title="Return to Table of Contents">Oberlin Alumni Magazine

Spring 2013 Vol. 108 No. 2 OAM Home | Oberlin Online

Food is the Issue

The communion of eating is well-tread territory. It is broadly accepted that there is something almost sacred about breaking bread with one another. Plenty of magazines and books—and a television network or two—are devoted to
food as a luxurious, sensuous experience. Chefs are the newest celebrities.

But lately something else has been going on. The New Yorker and the New York Times Magazine both started publishing annual food issues in 2007. Given New York's role as a capital of foodie culture (and home to a number of Oberlin alumni-run enterprises), maybe that's not surprising. But a broader dynamic is at work when the Times moves columnist Mark Bittman, author of How to Cook Everything, from its dining section to its editorial pages, and the Nation, Foreign Policy, and the Public Historian create their own special issues devoted to food. (Suffice it to say these sterner journals didn't serve up a lot of five-star restaurant reviews or tips for perfect pesto—though the Public Historian did offer a taste of New York in an article by Tenement Museum food tour guide Adam Steinberg '94.) We present this special issue on food because food is an issue—where it comes from and how, who gets it, and how it gets there.

While the TV show Portlandia may satirize the preciousness associated with a certain kind of food consumption—the micro, local, slow, hand-crafted, organic, free-rangeness of it all—the humor obscures the fact that food is, in fact, precious; that access to healthy food isn't as broad as it should be; and that a range of environmental issues, from growth hormones to global warming, megastores to sprawl, will play a role in access to food in the future. Not to mention that the terms micro, local, slow, hand-crafted, organic, and free-range address legitimate issues in the food chain.

The owners of the Pittsburgh restaurant Legume, Sarah '99 and Trevett Hooper '98, have made decisions from the start with an eye toward long-term sustainability over short-term profit. But they're not easy decisions.

"There are questions like, 'Should I buy carrots from the fourth-generation conventional family farm that has been at the same farmers' market in a poor neighborhood of the city every Saturday for the last four decades, or should I buy baby carrots from the organic farmer who specializes in gourmet vegetables for a high-end market?'" says Trevett. "Both are important, but for very different reasons."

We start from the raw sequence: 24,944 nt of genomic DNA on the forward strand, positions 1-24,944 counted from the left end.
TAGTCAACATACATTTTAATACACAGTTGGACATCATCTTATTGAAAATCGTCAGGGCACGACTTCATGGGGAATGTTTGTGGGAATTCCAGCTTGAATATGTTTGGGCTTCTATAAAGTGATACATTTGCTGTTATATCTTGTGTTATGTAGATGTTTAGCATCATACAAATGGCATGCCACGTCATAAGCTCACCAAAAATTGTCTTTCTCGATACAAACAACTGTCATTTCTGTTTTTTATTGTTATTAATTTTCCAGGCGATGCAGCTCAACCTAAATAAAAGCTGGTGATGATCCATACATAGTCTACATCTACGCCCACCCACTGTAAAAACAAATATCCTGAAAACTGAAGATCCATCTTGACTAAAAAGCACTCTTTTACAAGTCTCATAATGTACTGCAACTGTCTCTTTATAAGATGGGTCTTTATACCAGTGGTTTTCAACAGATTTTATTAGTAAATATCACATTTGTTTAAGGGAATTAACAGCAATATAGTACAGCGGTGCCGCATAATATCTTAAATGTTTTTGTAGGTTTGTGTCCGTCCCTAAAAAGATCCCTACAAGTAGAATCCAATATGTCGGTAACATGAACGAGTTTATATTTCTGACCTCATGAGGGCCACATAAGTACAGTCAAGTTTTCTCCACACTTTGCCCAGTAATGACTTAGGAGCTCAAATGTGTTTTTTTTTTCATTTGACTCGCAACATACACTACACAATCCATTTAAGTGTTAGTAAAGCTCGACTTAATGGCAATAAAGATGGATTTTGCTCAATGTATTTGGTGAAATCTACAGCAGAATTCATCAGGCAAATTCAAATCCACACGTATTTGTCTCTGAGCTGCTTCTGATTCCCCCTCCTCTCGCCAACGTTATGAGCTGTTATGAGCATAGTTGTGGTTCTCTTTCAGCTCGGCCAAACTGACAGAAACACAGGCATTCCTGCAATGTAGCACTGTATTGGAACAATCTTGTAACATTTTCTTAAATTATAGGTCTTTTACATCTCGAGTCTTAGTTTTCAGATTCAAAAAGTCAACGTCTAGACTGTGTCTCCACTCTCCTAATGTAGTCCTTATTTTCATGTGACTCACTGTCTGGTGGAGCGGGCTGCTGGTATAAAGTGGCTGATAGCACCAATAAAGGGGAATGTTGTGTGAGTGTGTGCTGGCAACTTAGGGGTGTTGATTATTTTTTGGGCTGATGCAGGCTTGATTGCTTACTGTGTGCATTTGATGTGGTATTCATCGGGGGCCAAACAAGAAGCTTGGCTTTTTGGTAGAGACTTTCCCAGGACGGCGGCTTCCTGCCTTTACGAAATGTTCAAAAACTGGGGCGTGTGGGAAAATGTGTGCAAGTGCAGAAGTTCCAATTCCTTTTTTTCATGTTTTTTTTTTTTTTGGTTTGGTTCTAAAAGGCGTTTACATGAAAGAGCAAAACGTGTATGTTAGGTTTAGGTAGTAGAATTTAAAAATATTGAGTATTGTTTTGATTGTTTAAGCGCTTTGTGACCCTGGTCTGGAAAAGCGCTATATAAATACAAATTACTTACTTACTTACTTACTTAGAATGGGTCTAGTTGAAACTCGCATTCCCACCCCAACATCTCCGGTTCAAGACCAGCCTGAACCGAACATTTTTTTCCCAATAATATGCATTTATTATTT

His conclusion: "I have come to view food choices as existing somewhere on a spectrum, rather than trying to figure out what is 'good' or 'bad.'"

Of course, public policy at every level plays a role in deciding what those choices are. Many healthcare professionals, like University of Washington Associate Professor of Medicine Michael Ryan '82, blame a portion of America's health problems on federal farm subsidies that encourage production of unhealthy products like high fructose corn syrup. The Ohio Department of Agriculture's Office of Sustainability was shut down one week into a new administration; its director, Shoshanah Inwood '99, was escorted out. The department then initiated a new marketing program: "Ohio Means Agribusiness."

Oberlin seems uniquely positioned to address the issues surrounding food. For more than six decades, the Oberlin Student Cooperative Association has fostered student interest in food preparation. For nearly two decades, and with the help of people like Professor David Orr and food activist and filmmaker Brad Masi '93, the emphasis on environmental issues has shifted the co-ops and college dining toward greater sustainability through ever-increasing local sourcing, recycling, and composting, among other innovations. That interest has followed many students after graduation and into professions related to food: Some make pies, some make policy, and some try to do both. And in the months since we set out to prepare this special issue, we've been overwhelmed by the quantity and the quality of their efforts. We've included many here, but inevitably, we had to leave many out as well.

In the coming months, the Oberlin Alumni Magazine will augment the information in these pages with an online component that will include a recipe book and a comprehensive directory of alumni enterprises related to food. Alumni will be able to put together a map—much like the one of New York City in this issue—of all the alumni working in food in a given region so that if you're living there or visiting, you can support their enterprises.

The issue of food is, we know, much bigger than this special issue devoted to the subject. We have only scratched the surface of many of the deeper challenges, some of which we hope to address in future issues. We hope you'll continue the conversation we've started here by commenting online and with letters to the editor.

As they used to say in the co-ops to let members know the meal was ready: "TWO BELLS!"

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